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Two Dogs Walk 2,000 Miles for Cancer

Kait Richmond

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Have you ever loved someone so much, that you would be willing to leave your life behind and walk across the country for him or her? Luke Robinson is doing just that, and all in memory of his beloved pooch Malcolm.

The walk is called “2 Dogs 2,000 Miles,” but Hudson and Murphy will have walked well over 2,000 miles on their journey.

In 2004, at just six years old, Malcolm was diagnosed with bone cancer. The dog received health treatment that slowed the cancer’s progression, but it eventually reached his lungs.

After a two-year battle, Malcolm passed on. Robinson was devastated, but mourned just as the loved ones of many cancer victims do: he decided he wanted to find a cure.

After selling his truck and putting all of his belongings in storage, Robinson set out on the trip of a lifetime. In Mar. 2008, he and his two Great Pyrenees dogs, Hudson and Murphy, began a cross-country walk from Austin to Boston. Their mission is to raise awareness about canine cancer, and show that humans can benefit as well.

The walk is called “2 Dogs 2,000 Miles,” but Hudson and Murphy will have walked well over 2,000 miles on their journey. On Jun. 19, Robinson and his pups will walk the last mile into Boston with friends and supporters, following a memorial service for all those lost to cancer, human or animal.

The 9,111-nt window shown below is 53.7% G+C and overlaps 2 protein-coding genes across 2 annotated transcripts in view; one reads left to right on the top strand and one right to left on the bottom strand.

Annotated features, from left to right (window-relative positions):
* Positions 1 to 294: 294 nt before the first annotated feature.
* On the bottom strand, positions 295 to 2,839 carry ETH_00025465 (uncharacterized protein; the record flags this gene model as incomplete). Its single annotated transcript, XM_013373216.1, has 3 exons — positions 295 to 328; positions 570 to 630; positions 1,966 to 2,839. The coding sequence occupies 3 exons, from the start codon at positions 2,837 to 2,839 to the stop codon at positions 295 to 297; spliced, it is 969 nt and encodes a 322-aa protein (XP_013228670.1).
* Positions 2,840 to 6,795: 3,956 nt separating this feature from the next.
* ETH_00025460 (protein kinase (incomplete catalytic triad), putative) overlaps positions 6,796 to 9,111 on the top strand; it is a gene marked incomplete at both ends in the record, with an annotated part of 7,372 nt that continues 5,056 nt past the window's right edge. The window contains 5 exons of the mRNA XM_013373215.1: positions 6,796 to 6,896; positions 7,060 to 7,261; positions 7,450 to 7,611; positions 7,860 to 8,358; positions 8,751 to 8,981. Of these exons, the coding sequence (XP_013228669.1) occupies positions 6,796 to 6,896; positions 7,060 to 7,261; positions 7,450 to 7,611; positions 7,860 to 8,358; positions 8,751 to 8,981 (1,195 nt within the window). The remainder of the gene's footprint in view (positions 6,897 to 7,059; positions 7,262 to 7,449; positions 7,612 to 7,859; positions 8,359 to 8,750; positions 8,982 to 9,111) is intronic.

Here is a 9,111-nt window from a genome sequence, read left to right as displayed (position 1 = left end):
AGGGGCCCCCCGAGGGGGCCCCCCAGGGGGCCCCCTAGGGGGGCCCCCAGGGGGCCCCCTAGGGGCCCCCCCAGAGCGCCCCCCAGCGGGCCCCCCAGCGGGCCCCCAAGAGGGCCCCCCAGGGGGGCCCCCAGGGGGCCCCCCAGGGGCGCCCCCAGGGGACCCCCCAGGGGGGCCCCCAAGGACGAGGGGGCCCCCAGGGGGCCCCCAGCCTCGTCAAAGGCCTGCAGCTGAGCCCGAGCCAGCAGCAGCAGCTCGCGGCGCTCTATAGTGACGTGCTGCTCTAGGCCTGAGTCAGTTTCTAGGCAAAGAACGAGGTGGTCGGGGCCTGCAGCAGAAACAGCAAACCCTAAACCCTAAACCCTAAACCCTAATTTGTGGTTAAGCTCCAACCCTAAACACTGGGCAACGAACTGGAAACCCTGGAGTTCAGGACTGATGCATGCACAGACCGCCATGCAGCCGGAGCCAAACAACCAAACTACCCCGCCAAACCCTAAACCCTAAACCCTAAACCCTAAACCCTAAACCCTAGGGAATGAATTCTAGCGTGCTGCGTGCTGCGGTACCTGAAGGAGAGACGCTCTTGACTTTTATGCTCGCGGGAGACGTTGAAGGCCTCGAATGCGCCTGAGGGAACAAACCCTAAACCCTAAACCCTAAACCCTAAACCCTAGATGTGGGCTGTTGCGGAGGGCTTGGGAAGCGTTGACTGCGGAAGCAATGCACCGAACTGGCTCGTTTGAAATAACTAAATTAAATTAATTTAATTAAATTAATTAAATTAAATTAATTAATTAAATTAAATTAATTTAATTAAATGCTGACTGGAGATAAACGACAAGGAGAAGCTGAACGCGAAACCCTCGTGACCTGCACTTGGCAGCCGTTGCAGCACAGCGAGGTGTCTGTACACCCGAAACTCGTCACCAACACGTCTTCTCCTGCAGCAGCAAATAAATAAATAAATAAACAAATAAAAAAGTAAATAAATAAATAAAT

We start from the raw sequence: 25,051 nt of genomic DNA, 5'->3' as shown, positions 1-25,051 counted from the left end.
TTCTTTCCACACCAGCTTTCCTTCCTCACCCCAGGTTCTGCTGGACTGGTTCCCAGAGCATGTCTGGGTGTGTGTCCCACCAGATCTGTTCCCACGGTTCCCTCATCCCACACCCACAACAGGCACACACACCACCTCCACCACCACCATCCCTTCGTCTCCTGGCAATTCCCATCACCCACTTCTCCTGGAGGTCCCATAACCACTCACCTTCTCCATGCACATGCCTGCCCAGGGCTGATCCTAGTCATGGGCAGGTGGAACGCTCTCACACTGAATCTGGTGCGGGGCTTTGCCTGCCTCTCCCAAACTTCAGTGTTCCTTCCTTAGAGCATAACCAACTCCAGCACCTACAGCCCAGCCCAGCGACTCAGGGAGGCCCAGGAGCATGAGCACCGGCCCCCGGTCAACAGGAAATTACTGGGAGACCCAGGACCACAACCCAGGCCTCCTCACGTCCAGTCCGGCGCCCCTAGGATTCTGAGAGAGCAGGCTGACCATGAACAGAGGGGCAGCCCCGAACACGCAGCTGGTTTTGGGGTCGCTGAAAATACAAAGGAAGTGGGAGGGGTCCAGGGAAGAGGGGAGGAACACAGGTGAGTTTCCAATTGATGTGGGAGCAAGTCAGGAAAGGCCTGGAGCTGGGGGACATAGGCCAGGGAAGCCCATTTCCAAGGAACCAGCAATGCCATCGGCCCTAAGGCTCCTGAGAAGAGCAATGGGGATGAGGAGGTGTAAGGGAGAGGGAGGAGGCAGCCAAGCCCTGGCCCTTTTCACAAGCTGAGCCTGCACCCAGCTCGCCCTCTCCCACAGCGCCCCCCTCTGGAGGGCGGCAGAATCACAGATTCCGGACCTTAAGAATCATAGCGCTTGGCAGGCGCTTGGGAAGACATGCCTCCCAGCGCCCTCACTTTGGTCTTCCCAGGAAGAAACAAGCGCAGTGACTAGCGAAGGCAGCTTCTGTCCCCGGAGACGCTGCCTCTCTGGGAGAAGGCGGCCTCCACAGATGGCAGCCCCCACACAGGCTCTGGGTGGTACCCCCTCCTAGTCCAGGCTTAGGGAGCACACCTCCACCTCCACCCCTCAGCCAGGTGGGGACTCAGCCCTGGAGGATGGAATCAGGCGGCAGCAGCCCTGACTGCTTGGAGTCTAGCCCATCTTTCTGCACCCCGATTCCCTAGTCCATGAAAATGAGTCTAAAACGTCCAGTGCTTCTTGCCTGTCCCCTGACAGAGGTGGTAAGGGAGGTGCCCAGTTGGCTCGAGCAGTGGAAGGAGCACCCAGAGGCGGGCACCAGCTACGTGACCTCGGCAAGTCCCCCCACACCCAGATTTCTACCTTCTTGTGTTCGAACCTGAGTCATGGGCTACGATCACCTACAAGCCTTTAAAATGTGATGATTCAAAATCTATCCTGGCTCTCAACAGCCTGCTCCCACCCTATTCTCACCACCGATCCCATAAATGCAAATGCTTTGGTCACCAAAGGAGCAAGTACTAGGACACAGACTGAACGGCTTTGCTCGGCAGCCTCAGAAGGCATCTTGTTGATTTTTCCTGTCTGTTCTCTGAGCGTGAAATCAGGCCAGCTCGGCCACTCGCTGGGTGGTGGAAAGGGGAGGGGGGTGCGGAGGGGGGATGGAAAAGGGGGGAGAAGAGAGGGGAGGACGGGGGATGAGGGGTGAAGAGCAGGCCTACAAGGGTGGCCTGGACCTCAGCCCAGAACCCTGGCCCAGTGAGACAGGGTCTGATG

Celebrations will follow in the Boston Common with the Puppy Up! Festival. There will be vendors, animal welfare booths, music, contests and much more. The crowd will move to the Fairmont Copley Plaza at night for dancing, dinner, and auctions.

Robinson will also launch phase two of “2 Dogs 2,000 Miles” that night. He hopes to get two million dogs to walk just two miles for cancer. This is just one more step toward aiding the study of comparative oncology.

Dogs develop cancer naturally, just like humans. Cancer research can reap the benefits of studying pets with cancer, because those cells are biologically comparable to those of humans, there is a large population of cats and dogs with pre-existing cases of cancer, and it occurs in them within years (rather than humans, who can develop it over decades).

According to 2MillionDogs.org, veterinarian oncologists believe there are between four and eight million cases of cancer in pets, and most never receive adequate treatment. If comparative oncology is increased, more pets will have access to the latest drug candidates. Additionally, grants from private and public sources will help subsidize the costs, and help more families afford treatment for their pets.

Animal testing rates would minimize, as well, because the pets do not have be given the cells to make them sick. Not only does comparative oncology aid in the quest for the cancer cure, it will help your four-legged best friend to enjoy a healthier, happier life.

Robinson, Hudson, and Murphy will be in Connecticut until the end of this week. To follow the rest of their journey, learn more about comparative oncology, and lend your support, visit 2Dogs2000Miles.org.

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Two Dogs Walk 2,000 Miles for Cancer